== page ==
Trophy Wife

March 07, 2018

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Trophy Wife

Moments after actress Frances McDormand employed her victory speech at the Academy Awards to demand diversity quotas in moviemaking, she was taught a lesson in diversity, good and hard, when her brand-new Oscar was stolen by a black megalomaniac.

Terry Bryant, a.k.a. DJ Matari, posted on Facebook a selfie video of himself kissing her statue, thanking his “team,” and exulting, “This is mine.”

Security at the official Academy Awards party apprehended the thief; and fellow winner Gary Oldman returned to Ms. McDormand her Oscar (her second, following her victory as the pregnant sheriff in the Coen brothers’ Fargo).

Just before her unfortunate encounter with diversity, McDormand had announced, “I have two words to leave with you tonight, ladies and gentlemen: inclusion rider.” This is a euphemism for stars demanding the imposition of racial and other quotas upon the people working on their movie.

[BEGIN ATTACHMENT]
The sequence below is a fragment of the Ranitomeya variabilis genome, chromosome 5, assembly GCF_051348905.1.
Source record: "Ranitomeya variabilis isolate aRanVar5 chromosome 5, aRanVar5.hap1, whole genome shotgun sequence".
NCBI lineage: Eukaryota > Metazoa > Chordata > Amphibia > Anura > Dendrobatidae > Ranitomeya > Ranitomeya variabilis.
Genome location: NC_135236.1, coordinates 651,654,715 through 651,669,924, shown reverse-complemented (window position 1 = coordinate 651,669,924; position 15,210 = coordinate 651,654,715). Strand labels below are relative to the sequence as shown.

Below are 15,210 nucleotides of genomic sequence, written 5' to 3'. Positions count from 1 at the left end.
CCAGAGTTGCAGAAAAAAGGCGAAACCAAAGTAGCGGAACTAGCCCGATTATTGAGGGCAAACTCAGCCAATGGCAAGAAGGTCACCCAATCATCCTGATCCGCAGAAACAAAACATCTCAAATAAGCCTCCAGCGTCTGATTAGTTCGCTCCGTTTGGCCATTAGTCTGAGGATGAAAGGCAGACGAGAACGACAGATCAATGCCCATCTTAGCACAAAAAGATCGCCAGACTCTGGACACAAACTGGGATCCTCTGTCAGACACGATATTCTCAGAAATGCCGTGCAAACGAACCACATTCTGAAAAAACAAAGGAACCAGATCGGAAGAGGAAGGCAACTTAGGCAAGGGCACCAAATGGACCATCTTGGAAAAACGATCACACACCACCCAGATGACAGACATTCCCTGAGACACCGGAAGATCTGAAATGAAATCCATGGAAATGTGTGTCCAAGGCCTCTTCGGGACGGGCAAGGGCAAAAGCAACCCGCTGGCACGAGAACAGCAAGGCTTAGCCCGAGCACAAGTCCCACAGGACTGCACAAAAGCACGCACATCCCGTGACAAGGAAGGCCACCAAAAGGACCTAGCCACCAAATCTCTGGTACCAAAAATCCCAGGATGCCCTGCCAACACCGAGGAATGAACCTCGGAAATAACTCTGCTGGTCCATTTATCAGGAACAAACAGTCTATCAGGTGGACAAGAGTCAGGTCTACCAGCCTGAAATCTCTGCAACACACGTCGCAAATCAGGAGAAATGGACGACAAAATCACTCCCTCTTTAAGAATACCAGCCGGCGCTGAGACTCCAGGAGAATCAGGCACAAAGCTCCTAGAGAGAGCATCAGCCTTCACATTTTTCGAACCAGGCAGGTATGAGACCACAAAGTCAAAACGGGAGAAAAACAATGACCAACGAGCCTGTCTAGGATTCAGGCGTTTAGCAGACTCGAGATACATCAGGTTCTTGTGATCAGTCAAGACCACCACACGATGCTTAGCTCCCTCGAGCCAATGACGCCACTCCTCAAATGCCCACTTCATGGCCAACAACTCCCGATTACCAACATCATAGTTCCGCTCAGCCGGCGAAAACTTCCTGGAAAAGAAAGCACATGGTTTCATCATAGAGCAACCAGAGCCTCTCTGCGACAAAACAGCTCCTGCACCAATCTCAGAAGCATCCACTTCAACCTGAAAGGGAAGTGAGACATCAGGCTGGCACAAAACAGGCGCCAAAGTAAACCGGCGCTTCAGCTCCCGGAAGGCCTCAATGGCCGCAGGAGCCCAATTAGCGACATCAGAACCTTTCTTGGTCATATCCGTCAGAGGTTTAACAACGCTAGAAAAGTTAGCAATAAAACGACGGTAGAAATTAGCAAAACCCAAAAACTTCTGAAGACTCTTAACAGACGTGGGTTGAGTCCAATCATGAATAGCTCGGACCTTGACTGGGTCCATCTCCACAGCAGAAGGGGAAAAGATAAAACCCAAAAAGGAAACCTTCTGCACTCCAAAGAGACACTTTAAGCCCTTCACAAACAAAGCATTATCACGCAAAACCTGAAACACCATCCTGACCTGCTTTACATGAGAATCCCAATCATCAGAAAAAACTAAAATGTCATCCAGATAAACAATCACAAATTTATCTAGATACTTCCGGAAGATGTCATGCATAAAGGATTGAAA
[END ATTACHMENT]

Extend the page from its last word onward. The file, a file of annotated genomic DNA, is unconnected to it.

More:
Like so many famous actresses, Ms. McDormand is not exactly an expert on the nuts and bolts of getting movies made, with the 60-year-old admitting to reporters, “I just found out about this last week.”

Nobody seems to have inquired of Ms. McDormand if she’d asked her husband, Joel Coen, who has (with his brother Ethan Coen) co-directed McDormand in eight movies, what he thinks about her mandated diversity hiring brainstorm.

Joel probably considers “diversity” to be when he employs anybody outside his wife or his brother. To the Coens, “inclusion” would be hiring Roger Deakins, their cinematographer on their last dozen movies.